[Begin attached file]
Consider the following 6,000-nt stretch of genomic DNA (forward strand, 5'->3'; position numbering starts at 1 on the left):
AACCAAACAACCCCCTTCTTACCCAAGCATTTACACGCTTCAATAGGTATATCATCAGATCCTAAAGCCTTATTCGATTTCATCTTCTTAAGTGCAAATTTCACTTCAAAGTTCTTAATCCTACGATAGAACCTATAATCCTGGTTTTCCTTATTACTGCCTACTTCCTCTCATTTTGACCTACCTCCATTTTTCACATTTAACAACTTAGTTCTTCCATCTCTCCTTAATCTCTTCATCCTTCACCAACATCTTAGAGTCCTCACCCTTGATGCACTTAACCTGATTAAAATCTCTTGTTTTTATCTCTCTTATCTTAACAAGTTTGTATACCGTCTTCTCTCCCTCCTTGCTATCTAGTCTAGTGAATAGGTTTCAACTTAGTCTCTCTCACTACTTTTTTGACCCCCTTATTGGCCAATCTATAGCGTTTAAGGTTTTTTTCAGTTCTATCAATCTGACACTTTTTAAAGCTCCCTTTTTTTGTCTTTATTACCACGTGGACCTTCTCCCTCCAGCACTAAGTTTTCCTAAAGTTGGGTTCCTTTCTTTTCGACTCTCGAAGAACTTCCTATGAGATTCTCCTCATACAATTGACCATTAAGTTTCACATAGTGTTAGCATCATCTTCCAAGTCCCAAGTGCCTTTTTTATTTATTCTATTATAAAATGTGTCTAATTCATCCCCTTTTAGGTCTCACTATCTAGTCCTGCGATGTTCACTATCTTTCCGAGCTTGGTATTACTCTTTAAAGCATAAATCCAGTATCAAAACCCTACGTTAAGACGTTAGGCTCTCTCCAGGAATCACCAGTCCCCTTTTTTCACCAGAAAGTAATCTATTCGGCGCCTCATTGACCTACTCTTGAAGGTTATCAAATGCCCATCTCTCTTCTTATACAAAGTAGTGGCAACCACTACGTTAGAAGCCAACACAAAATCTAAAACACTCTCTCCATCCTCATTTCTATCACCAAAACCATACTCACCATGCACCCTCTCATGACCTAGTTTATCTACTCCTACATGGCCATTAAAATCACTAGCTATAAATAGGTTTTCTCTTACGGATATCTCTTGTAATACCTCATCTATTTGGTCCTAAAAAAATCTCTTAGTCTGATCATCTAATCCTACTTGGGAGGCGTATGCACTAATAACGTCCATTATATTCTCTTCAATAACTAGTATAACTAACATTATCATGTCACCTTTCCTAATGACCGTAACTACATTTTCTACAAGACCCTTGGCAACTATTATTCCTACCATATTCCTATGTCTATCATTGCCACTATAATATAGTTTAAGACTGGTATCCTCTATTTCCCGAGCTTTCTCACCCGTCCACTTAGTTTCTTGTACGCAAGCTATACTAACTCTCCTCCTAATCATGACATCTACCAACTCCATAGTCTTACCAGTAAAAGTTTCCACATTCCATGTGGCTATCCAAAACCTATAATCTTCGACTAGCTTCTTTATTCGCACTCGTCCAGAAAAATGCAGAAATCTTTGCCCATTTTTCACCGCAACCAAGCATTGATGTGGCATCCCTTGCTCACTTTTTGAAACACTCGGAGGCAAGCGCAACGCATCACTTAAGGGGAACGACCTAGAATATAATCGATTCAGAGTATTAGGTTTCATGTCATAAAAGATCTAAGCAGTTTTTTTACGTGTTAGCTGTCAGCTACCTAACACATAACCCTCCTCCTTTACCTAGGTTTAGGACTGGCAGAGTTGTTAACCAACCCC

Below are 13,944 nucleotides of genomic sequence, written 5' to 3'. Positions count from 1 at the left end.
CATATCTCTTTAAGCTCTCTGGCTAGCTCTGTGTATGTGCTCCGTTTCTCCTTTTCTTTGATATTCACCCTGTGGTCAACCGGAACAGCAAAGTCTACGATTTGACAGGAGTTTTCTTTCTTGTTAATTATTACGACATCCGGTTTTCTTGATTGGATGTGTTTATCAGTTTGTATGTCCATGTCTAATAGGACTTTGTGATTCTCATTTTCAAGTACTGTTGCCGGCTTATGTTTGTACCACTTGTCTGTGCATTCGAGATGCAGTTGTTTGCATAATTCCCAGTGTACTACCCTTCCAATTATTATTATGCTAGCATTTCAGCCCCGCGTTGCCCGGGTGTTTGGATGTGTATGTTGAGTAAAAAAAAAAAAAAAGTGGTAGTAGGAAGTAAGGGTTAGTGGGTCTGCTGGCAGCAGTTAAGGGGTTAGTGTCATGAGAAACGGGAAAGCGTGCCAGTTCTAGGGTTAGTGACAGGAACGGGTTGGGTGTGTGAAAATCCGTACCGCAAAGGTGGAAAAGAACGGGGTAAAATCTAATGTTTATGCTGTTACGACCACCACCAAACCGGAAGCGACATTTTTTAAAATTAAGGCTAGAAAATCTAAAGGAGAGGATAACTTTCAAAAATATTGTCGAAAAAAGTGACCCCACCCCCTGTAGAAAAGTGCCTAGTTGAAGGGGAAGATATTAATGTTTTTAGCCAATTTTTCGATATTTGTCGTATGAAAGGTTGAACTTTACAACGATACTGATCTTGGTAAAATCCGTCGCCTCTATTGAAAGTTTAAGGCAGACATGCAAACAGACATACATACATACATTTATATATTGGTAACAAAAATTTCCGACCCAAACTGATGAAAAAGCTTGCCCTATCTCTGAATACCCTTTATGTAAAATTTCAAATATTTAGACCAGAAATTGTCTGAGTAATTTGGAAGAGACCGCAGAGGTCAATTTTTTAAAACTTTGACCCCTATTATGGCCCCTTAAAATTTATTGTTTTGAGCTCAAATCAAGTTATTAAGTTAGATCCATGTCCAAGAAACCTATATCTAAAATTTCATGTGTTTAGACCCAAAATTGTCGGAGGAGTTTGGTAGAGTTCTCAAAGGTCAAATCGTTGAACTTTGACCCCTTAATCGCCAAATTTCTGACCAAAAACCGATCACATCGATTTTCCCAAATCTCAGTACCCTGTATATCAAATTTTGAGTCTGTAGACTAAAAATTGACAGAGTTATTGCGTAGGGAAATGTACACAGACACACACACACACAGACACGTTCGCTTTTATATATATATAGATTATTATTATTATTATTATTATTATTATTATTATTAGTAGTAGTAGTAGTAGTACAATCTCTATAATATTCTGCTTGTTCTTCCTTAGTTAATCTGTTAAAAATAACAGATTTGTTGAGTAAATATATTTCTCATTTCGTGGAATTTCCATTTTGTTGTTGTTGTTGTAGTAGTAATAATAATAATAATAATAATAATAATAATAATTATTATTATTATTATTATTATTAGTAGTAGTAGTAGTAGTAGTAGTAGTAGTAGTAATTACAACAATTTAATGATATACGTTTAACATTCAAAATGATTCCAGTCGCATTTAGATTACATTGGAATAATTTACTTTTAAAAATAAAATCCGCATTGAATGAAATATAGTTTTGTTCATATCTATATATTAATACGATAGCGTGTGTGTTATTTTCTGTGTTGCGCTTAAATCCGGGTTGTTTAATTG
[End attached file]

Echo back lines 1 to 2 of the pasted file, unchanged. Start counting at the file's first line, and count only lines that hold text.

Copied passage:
Consider the following 6,000-nt stretch of genomic DNA (forward strand, 5'->3'; position numbering starts at 1 on the left):
AACCAAACAACCCCCTTCTTACCCAAGCATTTACACGCTTCAATAGGTATATCATCAGATCCTAAAGCCTTATTCGATTTCATCTTCTTAAGTGCAAATTTCACTTCAAAGTTCTTAATCCTACGATAGAACCTATAATCCTGGTTTTCCTTATTACTGCCTACTTCCTCTCATTTTGACCTACCTCCATTTTTCACATTTAACAACTTAGTTCTTCCATCTCTCCTTAATCTCTTCATCCTTCACCAACATCTTAGAGTCCTCACCCTTGATGCACTTAACCTGATTAAAATCTCTTGTTTTTATCTCTCTTATCTTAACAAGTTTGTATACCGTCTTCTCTCCCTCCTTGCTATCTAGTCTAGTGAATAGGTTTCAACTTAGTCTCTCTCACTACTTTTTTGACCCCCTTATTGGCCAATCTATAGCGTTTAAGGTTTTTTTCAGTTCTATCAATCTGACACTTTTTAAAGCTCCCTTTTTTTGTCTTTATTACCACGTGGACCTTCTCCCTCCAGCACTAAGTTTTCCTAAAGTTGGGTTCCTTTCTTTTCGACTCTCGAAGAACTTCCTATGAGATTCTCCTCATACAATTGACCATTAAGTTTCACATAGTGTTAGCATCATCTTCCAAGTCCCAAGTGCCTTTTTTATTTATTCTATTATAAAATGTGTCTAATTCATCCCCTTTTAGGTCTCACTATCTAGTCCTGCGATGTTCACTATCTTTCCGAGCTTGGTATTACTCTTTAAAGCATAAATCCAGTATCAAAACCCTACGTTAAGACGTTAGGCTCTCTCCAGGAATCACCAGTCCCCTTTTTTCACCAGAAAGTAATCTATTCGGCGCCTCATTGACCTACTCTTGAAGGTTATCAAATGCCCATCTCTCTTCTTATACAAAGTAGTGGCAACCACTACGTTAGAAGCCAACACAAAATCTAAAACACTCTCTCCATCCTCATTTCTATCACCAAAACCATACTCACCATGCACCCTCTCATGACCTAGTTTATCTACTCCTACATGGCCATTAAAATCACTAGCTATAAATAGGTTTTCTCTTACGGATATCTCTTGTAATACCTCATCTATTTGGTCCTAAAAAAATCTCTTAGTCTGATCATCTAATCCTACTTGGGAGGCGTATGCACTAATAACGTCCATTATATTCTCTTCAATAACTAGTATAACTAACATTATCATGTCACCTTTCCTAATGACCGTAACTACATTTTCTACAAGACCCTTGGCAACTATTATTCCTACCATATTCCTATGTCTATCATTGCCACTATAATATAGTTTAAGACTGGTATCCTCTATTTCCCGAGCTTTCTCACCCGTCCACTTAGTTTCTTGTACGCAAGCTATACTAACTCTCCTCCTAATCATGACATCTACCAACTCCATAGTCTTACCAGTAAAAGTTTCCACATTCCATGTGGCTATCCAAAACCTATAATCTTCGACTAGCTTCTTTATTCGCACTCGTCCAGAAAAATGCAGAAATCTTTGCCCATTTTTCACCGCAACCAAGCATTGATGTGGCATCCCTTGCTCACTTTTTGAAACACTCGGAGGCAAGCGCAACGCATCACTTAAGGGGAACGACCTAGAATATAATCGATTCAGAGTATTAGGTTTCATGTCATAAAAGATCTAAGCAGTTTTTTTACGTGTTAGCTGTCAGCTACCTAACACATAACCCTCCTCCTTTACCTAGGTTTAGGACTGGCAGAGTTGTTAACCAACCCC